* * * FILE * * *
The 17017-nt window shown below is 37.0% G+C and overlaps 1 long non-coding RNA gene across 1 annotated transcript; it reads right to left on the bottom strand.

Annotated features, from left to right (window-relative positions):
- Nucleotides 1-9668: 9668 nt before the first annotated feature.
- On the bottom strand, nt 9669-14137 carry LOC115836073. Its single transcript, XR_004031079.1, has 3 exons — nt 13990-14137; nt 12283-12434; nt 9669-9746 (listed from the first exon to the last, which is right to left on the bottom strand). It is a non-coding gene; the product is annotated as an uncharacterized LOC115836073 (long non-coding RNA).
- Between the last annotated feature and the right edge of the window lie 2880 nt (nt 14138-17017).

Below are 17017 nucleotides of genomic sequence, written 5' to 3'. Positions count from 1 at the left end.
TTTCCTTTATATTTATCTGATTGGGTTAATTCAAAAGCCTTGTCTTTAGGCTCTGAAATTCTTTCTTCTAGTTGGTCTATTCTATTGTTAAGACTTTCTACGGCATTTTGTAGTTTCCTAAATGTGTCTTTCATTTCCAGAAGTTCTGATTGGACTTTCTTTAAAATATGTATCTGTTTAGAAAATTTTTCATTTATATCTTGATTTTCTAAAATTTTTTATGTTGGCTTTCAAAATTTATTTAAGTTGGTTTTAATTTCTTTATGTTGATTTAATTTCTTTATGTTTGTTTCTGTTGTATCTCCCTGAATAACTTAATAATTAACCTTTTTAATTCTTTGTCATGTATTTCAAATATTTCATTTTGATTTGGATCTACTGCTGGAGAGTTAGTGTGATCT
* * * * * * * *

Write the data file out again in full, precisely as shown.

The 17017-nt window shown below is 37.0% G+C and overlaps 1 long non-coding RNA gene across 1 annotated transcript; it reads right to left on the bottom strand.

Annotated features, from left to right (window-relative positions):
- Nucleotides 1-9668: 9668 nt before the first annotated feature.
- On the bottom strand, nt 9669-14137 carry LOC115836073. Its single transcript, XR_004031079.1, has 3 exons — nt 13990-14137; nt 12283-12434; nt 9669-9746 (listed from the first exon to the last, which is right to left on the bottom strand). It is a non-coding gene; the product is annotated as an uncharacterized LOC115836073 (long non-coding RNA).
- Between the last annotated feature and the right edge of the window lie 2880 nt (nt 14138-17017).

Below are 17017 nucleotides of genomic sequence, written 5' to 3'. Positions count from 1 at the left end.
TTTCCTTTATATTTATCTGATTGGGTTAATTCAAAAGCCTTGTCTTTAGGCTCTGAAATTCTTTCTTCTAGTTGGTCTATTCTATTGTTAAGACTTTCTACGGCATTTTGTAGTTTCCTAAATGTGTCTTTCATTTCCAGAAGTTCTGATTGGACTTTCTTTAAAATATGTATCTGTTTAGAAAATTTTTCATTTATATCTTGATTTTCTAAAATTTTTTATGTTGGCTTTCAAAATTTATTTAAGTTGGTTTTAATTTCTTTATGTTGATTTAATTTCTTTATGTTTGTTTCTGTTGTATCTCCCTGAATAACTTAATAATTAACCTTTTTAATTCTTTGTCATGTATTTCAAATATTTCATTTTGATTTGGATCTACTGCTGGAGAGTTAGTGTGATCT